Jewel of the Kalachakra
Kunkhyen Choku Ozer
It has been said that you can tell a lot from a person’s name and when it comes to Kunkhyen Choku Ozer, that adage certainly rings true. The epithet “Kunkhyen” means “all-knowing” and it was given to the erudite Choku Ozer in recognition of his penetrative insight into the Buddha’s teachings. It is said that Choku Ozer, a tantric master of high regard, only had to glance through complex Buddhist treatises in order to instantly grasp their entire meaning.
This special incarnation began his life in 1213 CE and started out as the student of great masters of the Menlung tradition. He later grew up to establish the ancient monastery of Dakpo Tsele, also known as Tsele Nyingma (meaning “Old Tsele”), around the 14th Century.
However, Kunkhyen Choku Ozer is especially known for being a lineage master of the Guhyasamaja and Kalachakra Tantras. He is also particularly associated with two of the seven principal mandalas of the Manjushri Namasamgiti Tantra. It is the lineages of these two forms of Manjushri that he passed to his student Pagod Yontan Gyatso, who later passed them to Butön Rinchen Drub, a future incarnation of Kunkhyen Choku Ozer himself.
Of the Guhyasamaja Tantra that he mastered, Kunkhyen Choku Ozer is principally associated with the Go Lineage. It originates from Go Lotsawa Khugpa Lhetse, an esteemed translator who was an earlier incarnation of the Panchen Lamas. Having studied and mastered the entire Guhyasamaja Tantra, Go Lotsawa composed texts containing practice instructions and a commentary on the Guhyasamaja practice. These texts came to be known as Go’s Three Scrolls and this lineage was eventually transmitted to Kunkhyen Choku Ozer, who was able to memorise the texts after reading them only once.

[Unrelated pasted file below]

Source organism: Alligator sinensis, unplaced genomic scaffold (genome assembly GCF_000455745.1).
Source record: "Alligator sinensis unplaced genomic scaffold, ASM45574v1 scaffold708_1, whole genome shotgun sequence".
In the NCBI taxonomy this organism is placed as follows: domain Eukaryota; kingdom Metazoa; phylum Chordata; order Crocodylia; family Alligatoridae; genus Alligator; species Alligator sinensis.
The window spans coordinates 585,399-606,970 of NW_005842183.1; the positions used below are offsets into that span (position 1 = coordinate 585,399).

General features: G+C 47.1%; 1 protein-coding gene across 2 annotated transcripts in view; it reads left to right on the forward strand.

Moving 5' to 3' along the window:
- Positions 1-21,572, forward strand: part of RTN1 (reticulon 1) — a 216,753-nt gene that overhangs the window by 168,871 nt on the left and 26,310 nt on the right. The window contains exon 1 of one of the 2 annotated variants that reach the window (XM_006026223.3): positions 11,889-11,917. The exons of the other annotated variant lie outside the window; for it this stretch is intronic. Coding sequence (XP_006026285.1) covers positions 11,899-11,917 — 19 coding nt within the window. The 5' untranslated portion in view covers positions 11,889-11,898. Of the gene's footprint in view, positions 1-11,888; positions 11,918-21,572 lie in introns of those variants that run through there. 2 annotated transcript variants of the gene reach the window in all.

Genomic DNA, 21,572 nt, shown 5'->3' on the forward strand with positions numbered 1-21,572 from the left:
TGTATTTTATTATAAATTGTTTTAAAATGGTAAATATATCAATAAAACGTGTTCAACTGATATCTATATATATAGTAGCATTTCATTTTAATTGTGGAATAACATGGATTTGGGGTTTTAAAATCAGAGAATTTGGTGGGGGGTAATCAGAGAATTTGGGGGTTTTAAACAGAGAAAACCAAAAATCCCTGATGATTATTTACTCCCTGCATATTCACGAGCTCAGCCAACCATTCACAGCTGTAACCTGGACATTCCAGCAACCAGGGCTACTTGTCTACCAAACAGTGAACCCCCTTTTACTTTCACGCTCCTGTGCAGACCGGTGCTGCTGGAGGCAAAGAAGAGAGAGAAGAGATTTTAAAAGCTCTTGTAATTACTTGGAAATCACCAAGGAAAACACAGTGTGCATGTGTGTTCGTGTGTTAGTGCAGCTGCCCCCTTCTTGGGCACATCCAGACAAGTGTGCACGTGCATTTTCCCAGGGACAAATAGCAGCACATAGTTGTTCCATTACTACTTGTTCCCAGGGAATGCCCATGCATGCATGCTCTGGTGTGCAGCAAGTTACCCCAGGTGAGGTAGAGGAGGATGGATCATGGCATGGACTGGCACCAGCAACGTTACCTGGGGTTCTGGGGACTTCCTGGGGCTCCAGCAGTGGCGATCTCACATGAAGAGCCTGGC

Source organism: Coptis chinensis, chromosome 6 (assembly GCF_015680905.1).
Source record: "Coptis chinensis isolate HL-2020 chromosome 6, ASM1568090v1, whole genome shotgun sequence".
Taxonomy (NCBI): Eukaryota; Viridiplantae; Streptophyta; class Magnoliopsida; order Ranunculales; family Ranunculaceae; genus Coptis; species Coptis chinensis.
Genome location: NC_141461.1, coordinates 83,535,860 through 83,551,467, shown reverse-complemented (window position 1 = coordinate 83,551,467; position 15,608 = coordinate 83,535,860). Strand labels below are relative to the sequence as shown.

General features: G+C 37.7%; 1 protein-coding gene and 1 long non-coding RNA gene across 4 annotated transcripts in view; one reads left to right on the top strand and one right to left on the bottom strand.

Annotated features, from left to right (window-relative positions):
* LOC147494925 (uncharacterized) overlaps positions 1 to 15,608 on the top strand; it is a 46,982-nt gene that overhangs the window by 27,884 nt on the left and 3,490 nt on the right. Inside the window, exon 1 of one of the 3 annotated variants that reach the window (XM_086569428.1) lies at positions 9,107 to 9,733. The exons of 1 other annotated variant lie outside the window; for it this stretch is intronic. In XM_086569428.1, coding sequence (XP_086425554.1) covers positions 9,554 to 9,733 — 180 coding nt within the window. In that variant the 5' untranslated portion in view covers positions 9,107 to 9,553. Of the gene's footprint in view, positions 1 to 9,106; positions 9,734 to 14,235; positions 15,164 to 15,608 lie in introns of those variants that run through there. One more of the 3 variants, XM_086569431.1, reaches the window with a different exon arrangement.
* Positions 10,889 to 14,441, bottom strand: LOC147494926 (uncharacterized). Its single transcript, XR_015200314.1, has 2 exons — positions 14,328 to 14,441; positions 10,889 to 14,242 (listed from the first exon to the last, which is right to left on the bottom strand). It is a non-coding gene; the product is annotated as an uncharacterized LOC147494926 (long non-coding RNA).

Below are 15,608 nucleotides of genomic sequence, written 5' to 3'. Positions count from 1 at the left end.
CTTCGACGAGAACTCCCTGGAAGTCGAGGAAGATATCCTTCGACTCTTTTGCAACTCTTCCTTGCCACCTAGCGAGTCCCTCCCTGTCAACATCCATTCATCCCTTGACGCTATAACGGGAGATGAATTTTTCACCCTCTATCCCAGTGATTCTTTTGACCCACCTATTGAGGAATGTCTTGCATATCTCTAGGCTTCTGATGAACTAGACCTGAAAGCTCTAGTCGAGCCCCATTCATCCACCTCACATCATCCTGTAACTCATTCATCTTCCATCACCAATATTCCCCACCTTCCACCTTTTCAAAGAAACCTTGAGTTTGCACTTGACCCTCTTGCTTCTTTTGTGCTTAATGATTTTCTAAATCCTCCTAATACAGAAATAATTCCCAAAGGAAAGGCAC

It was none other than Lama Tsongkhapa, founder of the Gelug school of Tibetan Buddhism, who praised Kunkhyen Choku Ozer as a lineage holder of the Guhyasamaja practice. In Tsongkhapa’s writings, Kunkhyen Choku Ozer is listed alongside other masters of the lineage such as Nagarjuna, Tilopa, Naropa, Marpa and Butön Rinchen Drub.
Kunkhyen Choku Ozer also held the lineage of Kalachakra practice according to the Dro Lineage. He passed this lineage to his disciple, Kunpang Tukje Tsondru, who subsequently also received transmissions of all the major Buddhist treatises and teachings that Kunkhyen Choku Ozer possessed. This luminary disciple would go on to establish Jomonang Monastery and it is from this monastery that the Jonang school of Tibetan Buddhism arose. This school places a very strong emphasis on the Kalachakra tantric system.
The other minutiae of Kunkhyen Choku Ozer’s life have been lost to the sands of time. And so whilst little else is known about his daily activities, what is recorded and continues to be celebrated today reflects the instrumental role that this great master played in transmitting and proliferating these tantric systems during his time. Each day, as practitioners of the various lineages engage in their meditations, it is his name that they recite along with other great masters, seeking his blessings and guidance to realise the same spiritual accomplishments that he himself mastered so many centuries ago.